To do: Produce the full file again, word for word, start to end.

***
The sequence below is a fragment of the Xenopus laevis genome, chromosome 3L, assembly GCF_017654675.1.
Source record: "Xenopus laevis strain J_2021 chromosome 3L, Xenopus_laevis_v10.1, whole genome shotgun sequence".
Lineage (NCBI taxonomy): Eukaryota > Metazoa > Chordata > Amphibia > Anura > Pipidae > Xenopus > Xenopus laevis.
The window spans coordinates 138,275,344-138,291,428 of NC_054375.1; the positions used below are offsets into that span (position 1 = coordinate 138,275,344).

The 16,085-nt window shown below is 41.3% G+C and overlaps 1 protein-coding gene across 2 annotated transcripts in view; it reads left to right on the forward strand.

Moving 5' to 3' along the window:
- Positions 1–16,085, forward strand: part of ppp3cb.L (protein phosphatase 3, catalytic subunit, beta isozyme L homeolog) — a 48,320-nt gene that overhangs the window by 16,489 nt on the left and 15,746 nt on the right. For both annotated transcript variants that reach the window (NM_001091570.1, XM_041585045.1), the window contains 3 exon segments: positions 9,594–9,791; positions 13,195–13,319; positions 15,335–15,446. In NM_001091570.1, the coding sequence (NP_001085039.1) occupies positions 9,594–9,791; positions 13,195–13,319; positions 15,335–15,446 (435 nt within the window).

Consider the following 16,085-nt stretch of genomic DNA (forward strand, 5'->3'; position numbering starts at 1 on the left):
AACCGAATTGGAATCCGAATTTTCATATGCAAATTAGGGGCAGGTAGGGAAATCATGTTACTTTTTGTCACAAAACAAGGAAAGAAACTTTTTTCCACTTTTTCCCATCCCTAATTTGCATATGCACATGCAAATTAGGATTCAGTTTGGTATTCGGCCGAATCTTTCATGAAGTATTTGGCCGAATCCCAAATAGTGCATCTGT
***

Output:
The sequence below is a fragment of the Xenopus laevis genome, chromosome 3L, assembly GCF_017654675.1.
Source record: "Xenopus laevis strain J_2021 chromosome 3L, Xenopus_laevis_v10.1, whole genome shotgun sequence".
Lineage (NCBI taxonomy): Eukaryota > Metazoa > Chordata > Amphibia > Anura > Pipidae > Xenopus > Xenopus laevis.
The window spans coordinates 138,275,344-138,291,428 of NC_054375.1; the positions used below are offsets into that span (position 1 = coordinate 138,275,344).

The 16,085-nt window shown below is 41.3% G+C and overlaps 1 protein-coding gene across 2 annotated transcripts in view; it reads left to right on the forward strand.

Moving 5' to 3' along the window:
- Positions 1–16,085, forward strand: part of ppp3cb.L (protein phosphatase 3, catalytic subunit, beta isozyme L homeolog) — a 48,320-nt gene that overhangs the window by 16,489 nt on the left and 15,746 nt on the right. For both annotated transcript variants that reach the window (NM_001091570.1, XM_041585045.1), the window contains 3 exon segments: positions 9,594–9,791; positions 13,195–13,319; positions 15,335–15,446. In NM_001091570.1, the coding sequence (NP_001085039.1) occupies positions 9,594–9,791; positions 13,195–13,319; positions 15,335–15,446 (435 nt within the window).

Consider the following 16,085-nt stretch of genomic DNA (forward strand, 5'->3'; position numbering starts at 1 on the left):
AACCGAATTGGAATCCGAATTTTCATATGCAAATTAGGGGCAGGTAGGGAAATCATGTTACTTTTTGTCACAAAACAAGGAAAGAAACTTTTTTCCACTTTTTCCCATCCCTAATTTGCATATGCACATGCAAATTAGGATTCAGTTTGGTATTCGGCCGAATCTTTCATGAAGTATTTGGCCGAATCCCAAATAGTGCATCTGT